Jewel Madea, RN

Tell us a little about yourself. What is your background and where are you from?

I grew up in rural Japan in a missionary family. I wanted an international health career, so I went to nursing school and later trained in midwifery and public health.

How did you hear about Global Care Force?

Previously, I had worked and volunteered internationally. During the pandemic, I looked for ways to help with the crisis here in the U.S. and came across COVID Care Force, now Global Care Force.

Have you volunteered with Global Care Force before? If so, when, where and what did you do?

In 2021, I volunteered at a drive-through COVID-19 testing site in Ada, Oklahoma. Because it was January, the full-body PPE outfits helped keep us warm. My roommate tested positive for coronavirus on the first day and went into isolation. I did daily testing for a week, but remained negative, so I was able to work.

Global Care Force began sending volunteers to the southern border this year to work with local shelters to care for immigrants and asylum seekers. Why did you decide to volunteer in El Paso?

I have a deep interest in migrant and refugee issues. Knowing there are over 100 million displaced people in the world, some here at our country’s border, I jumped at the opportunity to get involved.

Immigration is a lightning rod issue, but our call is to care for those in need without distinction. Why do you think that is so important?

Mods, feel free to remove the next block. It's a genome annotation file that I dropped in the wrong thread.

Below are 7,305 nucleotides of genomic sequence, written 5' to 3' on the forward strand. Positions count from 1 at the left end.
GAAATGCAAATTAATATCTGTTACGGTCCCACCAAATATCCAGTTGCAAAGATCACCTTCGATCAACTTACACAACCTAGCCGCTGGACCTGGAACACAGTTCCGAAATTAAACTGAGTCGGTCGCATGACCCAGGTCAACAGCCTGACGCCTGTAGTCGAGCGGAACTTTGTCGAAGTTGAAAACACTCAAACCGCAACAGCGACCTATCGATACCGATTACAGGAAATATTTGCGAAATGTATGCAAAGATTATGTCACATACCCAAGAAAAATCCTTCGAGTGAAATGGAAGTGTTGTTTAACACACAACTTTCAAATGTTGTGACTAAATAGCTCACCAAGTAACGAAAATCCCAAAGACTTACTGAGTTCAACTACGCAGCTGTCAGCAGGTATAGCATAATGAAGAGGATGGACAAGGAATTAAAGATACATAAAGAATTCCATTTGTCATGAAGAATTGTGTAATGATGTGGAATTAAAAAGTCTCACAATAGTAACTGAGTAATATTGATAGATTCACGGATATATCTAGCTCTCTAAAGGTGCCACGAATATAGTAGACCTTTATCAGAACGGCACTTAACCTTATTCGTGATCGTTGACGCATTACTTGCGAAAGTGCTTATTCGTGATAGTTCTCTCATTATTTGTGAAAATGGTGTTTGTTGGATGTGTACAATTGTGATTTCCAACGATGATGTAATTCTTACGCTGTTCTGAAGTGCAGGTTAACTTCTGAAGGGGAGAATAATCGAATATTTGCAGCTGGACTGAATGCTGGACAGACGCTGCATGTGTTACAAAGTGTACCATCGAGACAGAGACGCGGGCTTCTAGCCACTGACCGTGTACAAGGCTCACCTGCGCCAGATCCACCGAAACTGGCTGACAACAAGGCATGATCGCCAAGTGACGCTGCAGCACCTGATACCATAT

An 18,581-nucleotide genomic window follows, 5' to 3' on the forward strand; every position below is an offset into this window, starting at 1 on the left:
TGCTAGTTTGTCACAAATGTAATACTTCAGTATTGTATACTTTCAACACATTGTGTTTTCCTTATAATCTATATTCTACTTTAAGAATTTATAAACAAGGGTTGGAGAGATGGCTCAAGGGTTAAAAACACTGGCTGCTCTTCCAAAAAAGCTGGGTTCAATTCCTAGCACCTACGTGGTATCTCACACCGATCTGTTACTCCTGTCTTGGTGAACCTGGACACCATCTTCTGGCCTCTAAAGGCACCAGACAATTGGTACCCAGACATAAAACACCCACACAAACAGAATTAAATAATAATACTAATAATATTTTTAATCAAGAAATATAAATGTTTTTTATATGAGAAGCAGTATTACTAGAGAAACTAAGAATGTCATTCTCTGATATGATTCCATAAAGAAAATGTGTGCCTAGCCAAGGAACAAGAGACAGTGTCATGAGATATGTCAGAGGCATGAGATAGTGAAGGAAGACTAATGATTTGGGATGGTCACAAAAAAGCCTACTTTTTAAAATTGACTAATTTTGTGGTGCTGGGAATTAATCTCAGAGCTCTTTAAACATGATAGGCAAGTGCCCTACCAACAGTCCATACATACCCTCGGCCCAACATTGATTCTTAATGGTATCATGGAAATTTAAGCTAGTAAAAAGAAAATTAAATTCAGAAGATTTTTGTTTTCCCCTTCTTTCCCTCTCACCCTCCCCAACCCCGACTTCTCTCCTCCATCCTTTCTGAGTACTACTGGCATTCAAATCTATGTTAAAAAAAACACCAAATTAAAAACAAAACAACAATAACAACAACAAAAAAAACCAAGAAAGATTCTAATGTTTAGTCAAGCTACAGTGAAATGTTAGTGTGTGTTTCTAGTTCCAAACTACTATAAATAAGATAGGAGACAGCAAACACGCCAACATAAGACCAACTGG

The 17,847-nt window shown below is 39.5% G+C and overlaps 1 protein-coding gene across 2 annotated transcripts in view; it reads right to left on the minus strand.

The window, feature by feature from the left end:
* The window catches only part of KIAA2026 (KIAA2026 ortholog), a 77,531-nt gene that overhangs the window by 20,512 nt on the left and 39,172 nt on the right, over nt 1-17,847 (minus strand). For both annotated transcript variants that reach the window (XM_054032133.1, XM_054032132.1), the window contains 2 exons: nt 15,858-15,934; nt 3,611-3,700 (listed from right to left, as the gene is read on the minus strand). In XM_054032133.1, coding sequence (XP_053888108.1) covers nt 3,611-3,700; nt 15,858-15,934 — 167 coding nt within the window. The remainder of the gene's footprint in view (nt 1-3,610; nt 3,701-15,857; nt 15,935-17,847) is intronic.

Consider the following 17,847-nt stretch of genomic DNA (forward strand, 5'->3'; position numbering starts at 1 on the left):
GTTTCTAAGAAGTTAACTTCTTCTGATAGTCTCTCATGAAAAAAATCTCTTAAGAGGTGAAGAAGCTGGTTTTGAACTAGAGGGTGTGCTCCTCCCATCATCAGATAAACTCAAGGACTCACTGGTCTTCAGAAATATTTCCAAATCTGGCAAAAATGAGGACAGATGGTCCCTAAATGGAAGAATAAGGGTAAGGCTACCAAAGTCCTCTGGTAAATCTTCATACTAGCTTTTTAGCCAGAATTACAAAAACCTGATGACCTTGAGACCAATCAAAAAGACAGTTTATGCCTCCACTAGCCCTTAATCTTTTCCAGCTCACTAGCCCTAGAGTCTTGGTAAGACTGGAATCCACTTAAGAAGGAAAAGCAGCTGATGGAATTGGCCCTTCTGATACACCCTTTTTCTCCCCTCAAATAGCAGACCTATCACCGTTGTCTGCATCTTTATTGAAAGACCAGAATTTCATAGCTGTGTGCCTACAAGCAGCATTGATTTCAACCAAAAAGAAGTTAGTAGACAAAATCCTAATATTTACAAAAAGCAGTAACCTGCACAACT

For me it’s about basic human rights, which include the rights to education, health care, and freedom from violence. If someone must leave their home and country just to have a decent life, it is my duty to help them.

Tell us about some of the shelter guests you treated? We read about the dangerous and difficult journey they make by foot to try and make a better life for their families. What stories did you hear from those you treated?

There were lots of stories about walking through the jungle. There were rapes, shootings, and drownings. There was no choice but to drink contaminated river water. One man said he saw 83 dead bodies in the jungle.

Are there stories you can share that impacted you the most? What memories will stay with you?

There were lots of families with small children from Venezuela. When someone asked the mom why they left, she motioned to her mouth, “because we wanted to eat. We had no food.”
When someone had a serious medical problem, it was difficult to convince them to go to the hospital. They said they couldn’t pay for it. Far from wanting to use resources for free, they worried about not having money to pay the bill.

Why do you volunteer? What difference has it made in your life?

Volunteering reminds me that all humans are basically alike. The only difference between me and many others is that I was born into fortunate circumstances, and they were born into settings with conflict and instability.

If someone is considering volunteering with Global Care Force, what would you tell them?

You can expect good communication and support from Global Care Force and they welcome feedback from volunteers. They operate frugally, ethically, and are respected by local partners. Global Care Force gave me confidence that their purpose is to serve humanity, and not for profit or glory.

Interested in Volunteering in Ukraine?

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